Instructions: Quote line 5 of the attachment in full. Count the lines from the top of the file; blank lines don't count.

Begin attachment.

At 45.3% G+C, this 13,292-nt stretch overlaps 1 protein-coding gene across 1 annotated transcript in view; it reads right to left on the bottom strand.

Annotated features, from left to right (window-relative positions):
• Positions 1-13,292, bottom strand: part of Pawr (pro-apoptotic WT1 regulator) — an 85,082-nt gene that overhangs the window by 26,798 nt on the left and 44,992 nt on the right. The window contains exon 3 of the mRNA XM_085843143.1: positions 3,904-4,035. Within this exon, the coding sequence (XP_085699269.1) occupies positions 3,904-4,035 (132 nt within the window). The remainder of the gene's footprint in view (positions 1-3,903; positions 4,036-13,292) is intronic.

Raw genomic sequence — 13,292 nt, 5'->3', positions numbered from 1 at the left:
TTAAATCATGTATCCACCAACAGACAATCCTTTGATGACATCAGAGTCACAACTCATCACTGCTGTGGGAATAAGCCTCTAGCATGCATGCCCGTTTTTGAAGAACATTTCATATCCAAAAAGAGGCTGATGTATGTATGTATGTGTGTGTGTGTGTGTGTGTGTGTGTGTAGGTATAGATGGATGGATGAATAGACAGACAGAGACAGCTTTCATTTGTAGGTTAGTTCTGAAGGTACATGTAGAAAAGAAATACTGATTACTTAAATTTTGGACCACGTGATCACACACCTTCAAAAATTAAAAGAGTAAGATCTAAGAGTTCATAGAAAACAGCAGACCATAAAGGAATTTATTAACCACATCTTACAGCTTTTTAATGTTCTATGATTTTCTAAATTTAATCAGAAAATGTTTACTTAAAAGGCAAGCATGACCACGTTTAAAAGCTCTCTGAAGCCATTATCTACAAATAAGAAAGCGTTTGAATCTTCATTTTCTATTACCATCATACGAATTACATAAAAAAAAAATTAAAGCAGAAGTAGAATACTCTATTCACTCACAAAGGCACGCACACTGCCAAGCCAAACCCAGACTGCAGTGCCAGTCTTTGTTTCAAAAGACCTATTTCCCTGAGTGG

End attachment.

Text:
TTAAATCATGTATCCACCAACAGACAATCCTTTGATGACATCAGAGTCACAACTCATCACTGCTGTGGGAATAAGCCTCTAGCATGCATGCCCGTTTTTGAAGAACATTTCATATCCAAAAAGAGGCTGATGTATGTATGTATGTGTGTGTGTGTGTGTGTGTGTGTGTGTAGGTATAGATGGATGGATGAATAGACAGACAGAGACAGCTTTCATTTGTAGGTTAGTTCTGAAGGTACATGTAGAAAAGAAATACTGATTACTTAAATTTTGGACCACGTGATCACACACCTTCAAAAATTAAAAGAGTAAGATCTAAGAGTTCATAGAAAACAGCAGACCATAAAGGAATTTATTAACCACATCTTACAGCTTTTTAATGTTCTATGATTTTCTAAATTTAATCAGAAAATGTTTACTTAAAAGGCAAGCATGACCACGTTTAAAAGCTCTCTGAAGCCATTATCTACAAATAAGAAAGCGTTTGAATCTTCATTTTCTATTACCATCATACGAATTACATAAAAAAAAAATTAAAGCAGAAGTAGAATACTCTATTCACTCACAAAGGCACGCACACTGCCAAGCCAAACCCAGACTGCAGTGCCAGTCTTTGTTTCAAAAGACCTATTTCCCTGAGTGG